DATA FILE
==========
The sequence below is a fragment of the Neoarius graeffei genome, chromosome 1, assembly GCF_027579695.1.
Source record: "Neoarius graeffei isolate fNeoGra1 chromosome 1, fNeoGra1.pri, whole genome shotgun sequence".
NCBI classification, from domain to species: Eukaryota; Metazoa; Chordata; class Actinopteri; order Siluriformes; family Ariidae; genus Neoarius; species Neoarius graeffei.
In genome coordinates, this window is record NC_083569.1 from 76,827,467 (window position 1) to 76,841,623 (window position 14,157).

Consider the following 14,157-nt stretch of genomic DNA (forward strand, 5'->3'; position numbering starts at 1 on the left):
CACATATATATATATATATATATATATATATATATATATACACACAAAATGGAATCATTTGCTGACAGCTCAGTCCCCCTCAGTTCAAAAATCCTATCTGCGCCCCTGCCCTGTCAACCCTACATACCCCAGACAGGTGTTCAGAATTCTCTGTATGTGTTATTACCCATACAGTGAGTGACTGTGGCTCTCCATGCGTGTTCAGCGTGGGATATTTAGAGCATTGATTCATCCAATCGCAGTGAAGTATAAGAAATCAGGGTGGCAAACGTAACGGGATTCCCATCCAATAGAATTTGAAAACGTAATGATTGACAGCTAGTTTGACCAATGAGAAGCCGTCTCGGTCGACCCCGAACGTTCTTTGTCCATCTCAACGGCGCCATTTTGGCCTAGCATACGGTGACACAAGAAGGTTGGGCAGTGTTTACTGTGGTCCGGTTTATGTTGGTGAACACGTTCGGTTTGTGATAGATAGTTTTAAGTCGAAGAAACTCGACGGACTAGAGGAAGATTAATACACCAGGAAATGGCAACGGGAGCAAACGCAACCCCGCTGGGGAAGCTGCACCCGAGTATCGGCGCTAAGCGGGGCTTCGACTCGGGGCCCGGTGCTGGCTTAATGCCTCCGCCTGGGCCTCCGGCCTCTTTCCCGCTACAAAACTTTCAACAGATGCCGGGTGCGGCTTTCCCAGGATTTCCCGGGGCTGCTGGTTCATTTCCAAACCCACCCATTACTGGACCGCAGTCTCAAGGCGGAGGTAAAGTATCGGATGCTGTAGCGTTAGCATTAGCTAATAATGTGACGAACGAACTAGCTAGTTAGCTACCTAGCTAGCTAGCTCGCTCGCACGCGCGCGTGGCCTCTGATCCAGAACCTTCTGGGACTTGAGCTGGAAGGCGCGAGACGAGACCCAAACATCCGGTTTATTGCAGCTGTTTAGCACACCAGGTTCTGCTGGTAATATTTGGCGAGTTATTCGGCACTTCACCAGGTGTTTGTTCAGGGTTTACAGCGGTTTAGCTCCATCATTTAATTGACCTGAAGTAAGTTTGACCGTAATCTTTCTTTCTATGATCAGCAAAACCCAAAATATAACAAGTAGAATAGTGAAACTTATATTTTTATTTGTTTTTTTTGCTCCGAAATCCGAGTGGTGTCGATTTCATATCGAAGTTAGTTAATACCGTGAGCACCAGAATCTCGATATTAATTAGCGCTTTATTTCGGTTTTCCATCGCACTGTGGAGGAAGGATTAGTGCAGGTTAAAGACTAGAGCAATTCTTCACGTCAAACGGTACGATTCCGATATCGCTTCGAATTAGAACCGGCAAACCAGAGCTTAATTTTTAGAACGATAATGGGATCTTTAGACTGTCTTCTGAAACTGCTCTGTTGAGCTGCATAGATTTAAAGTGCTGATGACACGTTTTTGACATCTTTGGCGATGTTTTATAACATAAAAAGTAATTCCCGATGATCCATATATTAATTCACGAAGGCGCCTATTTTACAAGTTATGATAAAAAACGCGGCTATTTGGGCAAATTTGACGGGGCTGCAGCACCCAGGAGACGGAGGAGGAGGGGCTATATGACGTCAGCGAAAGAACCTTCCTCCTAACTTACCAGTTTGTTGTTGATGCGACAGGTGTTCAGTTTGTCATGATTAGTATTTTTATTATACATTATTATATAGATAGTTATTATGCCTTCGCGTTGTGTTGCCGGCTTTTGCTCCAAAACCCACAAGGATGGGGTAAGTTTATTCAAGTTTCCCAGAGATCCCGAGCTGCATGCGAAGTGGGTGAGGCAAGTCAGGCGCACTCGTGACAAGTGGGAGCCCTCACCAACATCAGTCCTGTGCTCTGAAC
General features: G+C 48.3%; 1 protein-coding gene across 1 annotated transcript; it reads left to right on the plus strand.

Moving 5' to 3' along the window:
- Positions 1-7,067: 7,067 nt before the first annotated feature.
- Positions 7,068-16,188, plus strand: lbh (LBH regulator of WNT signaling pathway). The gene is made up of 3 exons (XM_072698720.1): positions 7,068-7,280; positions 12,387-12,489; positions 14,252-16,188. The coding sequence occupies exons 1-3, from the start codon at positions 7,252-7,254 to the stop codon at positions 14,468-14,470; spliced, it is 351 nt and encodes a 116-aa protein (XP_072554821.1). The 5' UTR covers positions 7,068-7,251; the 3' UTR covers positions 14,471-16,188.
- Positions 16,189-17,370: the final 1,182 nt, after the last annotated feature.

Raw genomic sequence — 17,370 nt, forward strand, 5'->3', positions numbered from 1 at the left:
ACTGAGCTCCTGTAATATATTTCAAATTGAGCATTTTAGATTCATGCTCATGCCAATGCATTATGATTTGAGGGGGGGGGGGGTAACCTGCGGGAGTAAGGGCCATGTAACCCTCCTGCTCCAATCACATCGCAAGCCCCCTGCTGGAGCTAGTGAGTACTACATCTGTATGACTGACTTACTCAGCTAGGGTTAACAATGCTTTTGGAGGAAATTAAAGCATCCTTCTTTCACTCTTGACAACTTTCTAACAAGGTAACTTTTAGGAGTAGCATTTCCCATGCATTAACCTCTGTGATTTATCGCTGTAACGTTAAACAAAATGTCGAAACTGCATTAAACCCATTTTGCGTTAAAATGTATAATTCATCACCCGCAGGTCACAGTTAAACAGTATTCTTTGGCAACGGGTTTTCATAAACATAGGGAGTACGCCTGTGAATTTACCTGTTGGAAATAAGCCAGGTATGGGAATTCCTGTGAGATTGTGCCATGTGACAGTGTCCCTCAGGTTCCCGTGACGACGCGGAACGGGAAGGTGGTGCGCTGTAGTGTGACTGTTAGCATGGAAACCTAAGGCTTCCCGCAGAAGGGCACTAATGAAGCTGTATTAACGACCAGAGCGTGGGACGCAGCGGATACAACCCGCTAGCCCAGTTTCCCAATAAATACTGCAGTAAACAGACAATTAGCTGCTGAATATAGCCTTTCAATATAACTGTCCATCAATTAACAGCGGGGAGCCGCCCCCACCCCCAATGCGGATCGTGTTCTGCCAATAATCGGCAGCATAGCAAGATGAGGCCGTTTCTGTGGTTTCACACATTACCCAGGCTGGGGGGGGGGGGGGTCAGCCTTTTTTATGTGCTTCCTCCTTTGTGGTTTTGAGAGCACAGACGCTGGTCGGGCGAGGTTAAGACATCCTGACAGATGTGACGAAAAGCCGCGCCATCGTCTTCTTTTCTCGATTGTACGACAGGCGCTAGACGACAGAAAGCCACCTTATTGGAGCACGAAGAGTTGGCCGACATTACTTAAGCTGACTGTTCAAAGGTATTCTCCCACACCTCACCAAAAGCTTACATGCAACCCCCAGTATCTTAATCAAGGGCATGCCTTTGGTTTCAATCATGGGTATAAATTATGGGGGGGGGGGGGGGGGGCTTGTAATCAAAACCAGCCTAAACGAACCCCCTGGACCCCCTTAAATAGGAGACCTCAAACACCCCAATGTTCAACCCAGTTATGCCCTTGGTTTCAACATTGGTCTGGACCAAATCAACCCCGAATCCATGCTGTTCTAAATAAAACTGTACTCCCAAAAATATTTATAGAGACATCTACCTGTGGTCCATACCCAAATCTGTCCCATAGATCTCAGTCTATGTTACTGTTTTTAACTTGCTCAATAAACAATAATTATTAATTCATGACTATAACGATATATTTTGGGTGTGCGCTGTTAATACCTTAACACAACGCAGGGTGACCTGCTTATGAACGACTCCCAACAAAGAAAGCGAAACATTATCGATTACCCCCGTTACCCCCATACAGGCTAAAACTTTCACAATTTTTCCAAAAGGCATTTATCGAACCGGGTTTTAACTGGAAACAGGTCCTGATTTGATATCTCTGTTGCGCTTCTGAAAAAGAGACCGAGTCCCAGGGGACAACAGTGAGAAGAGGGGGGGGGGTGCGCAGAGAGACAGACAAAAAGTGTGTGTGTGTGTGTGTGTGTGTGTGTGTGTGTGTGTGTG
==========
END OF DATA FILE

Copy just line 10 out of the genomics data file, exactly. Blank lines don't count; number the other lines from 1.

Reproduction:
- Positions 7,068-16,188, plus strand: lbh (LBH regulator of WNT signaling pathway). The gene is made up of 3 exons (XM_072698720.1): positions 7,068-7,280; positions 12,387-12,489; positions 14,252-16,188. The coding sequence occupies exons 1-3, from the start codon at positions 7,252-7,254 to the stop codon at positions 14,468-14,470; spliced, it is 351 nt and encodes a 116-aa protein (XP_072554821.1). The 5' UTR covers positions 7,068-7,251; the 3' UTR covers positions 14,471-16,188.